I was a bit bummed, but really? Mine looks way more appetizing. And I didn’t fall asleep after eating it (my usual reaction to pizza). I’ve been told that I eat so much salad, I’m going to “turn into a rabbit”. What? Tiny, adorable, and able to move really fast? I can live with that.
This is a picture of 200 calories:
So is this:
I had both of these today. One is healthy and filling, and the other… well, not so much. The key is moderation. The trick is not letting “This is my favorite snack, so I’ll just have a few” turn into “Ohmygod, I ate the whole bag.” Some people can’t do this, and that means the snack foods are banished. I’m not one of those people.
Well, except when when it comes to mini cupcakes. Or chocolate-covered cherries. Or half of a footlong instead of the whole thing.
Okay, I sort of am one of those people. But I learned a couple of ways to keep it in check.
- Log everything. Calories, activities, emotional states… everything. There’s a very good chance you’re taking in more calories than you think. There’s also a good chance you burned enough calories to make up for that scoop of ice cream. Logging moods helps you see if you might be eating more or making poor food decisions/skipping workouts when you’re especially stressed or tired or bored.
- Don’t keep tempting foods around. If you’re craving chocolate cake, buy a cupcake, take it home, and eat it. Don’t buy a whole cake, because you’re going to eat it all. Whether it’s in one sitting or over the course of several days, it will get eaten, so don’t even let that be an option.
- For every “bad” thing you consume, drink an extra glass of water. No additional junk food goes in until the water’s gone.
I guess it comes down to just one thing:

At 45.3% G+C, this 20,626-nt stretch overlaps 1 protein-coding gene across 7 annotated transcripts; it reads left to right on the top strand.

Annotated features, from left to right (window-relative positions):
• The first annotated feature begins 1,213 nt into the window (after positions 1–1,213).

Pay attention to what you’re doing and be aware of the consequences.
It really is as simple as that. And it really is as hard as that. But it’s worth it to feel better and have more energy and not be hungry all the time because the bowl of super sugar-frosted sugarpops you had for breakfast took up half your calorie limit for the day.
The first big moment of the week didn’t involve scales, exercise, or even real food. It was a picture of food, posted by a friend on Facebook. A picture of one of my all-time favorite desserts, cinnamon rolls. Normally, this would make me think, “Damn, I want a cinnamon roll.” Instead, I saw the icing dripping off it, the sticky-sweetness of it, and thought, “Wow. That’s a lot of calories and fat. Yuck.”
The second moment came immediately afterwards, when I realized that I didn’tmake myself think that. It was an automatic reaction to seeing something with that much sugar. Without even thinking about it, I knew the food in that picture would take up at least half of my calories for the day, and even an hour-long workout wouldn’t balance it out. No matter how tasty it might be, it was completely unappealing. And then I realized I did the same thing the day before when offered pizza. “Thanks, but I already had my low-cal tuna wrap and 32 ounces of water. I’m stuffed.”
How we think about food, and about ourselves, has a huge effect on the choices we make. I like myself quite a lot, and I want to make good choices for myself. Sometimes, that might mean that I go over my goal and snarf down a cinnamon roll, because it just sounds tasty. But then I can make the choice to not do that again for a few weeks or months.
In semi-related news, I bought frozen vegetables today. I’ve never done that for any reason other than to use them as an ice pack.